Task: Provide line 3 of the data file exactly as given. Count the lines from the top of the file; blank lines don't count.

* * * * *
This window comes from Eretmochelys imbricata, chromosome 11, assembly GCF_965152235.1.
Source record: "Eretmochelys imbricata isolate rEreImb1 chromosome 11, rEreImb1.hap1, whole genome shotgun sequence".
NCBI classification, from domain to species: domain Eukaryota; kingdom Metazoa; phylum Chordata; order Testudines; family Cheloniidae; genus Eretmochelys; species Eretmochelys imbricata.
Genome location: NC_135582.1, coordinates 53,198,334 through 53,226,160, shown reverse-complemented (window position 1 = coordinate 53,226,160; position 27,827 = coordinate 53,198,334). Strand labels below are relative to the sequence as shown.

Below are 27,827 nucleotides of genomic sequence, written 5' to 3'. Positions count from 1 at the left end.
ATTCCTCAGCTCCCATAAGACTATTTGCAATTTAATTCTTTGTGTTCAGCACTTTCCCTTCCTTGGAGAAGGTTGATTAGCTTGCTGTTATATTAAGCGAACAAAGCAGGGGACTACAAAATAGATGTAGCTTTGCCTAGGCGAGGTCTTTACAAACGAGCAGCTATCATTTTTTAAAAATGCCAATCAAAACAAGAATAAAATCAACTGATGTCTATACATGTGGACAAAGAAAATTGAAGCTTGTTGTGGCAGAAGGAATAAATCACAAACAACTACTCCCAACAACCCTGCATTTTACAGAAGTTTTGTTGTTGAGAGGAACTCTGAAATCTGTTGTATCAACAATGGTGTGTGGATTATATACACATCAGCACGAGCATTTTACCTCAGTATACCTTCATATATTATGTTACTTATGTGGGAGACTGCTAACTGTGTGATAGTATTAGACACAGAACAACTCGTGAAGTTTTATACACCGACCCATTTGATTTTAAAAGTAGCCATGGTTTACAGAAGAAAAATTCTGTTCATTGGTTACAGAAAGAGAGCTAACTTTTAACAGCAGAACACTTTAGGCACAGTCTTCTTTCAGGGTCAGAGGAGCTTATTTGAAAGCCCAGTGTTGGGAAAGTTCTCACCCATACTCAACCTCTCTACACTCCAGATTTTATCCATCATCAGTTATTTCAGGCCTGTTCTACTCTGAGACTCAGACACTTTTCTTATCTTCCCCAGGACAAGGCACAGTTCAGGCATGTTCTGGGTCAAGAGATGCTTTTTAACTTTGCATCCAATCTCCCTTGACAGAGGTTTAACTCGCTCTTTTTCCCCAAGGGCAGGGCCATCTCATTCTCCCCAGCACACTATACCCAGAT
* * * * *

NCBI classification, from domain to species: domain Eukaryota; kingdom Metazoa; phylum Chordata; order Testudines; family Cheloniidae; genus Eretmochelys; species Eretmochelys imbricata.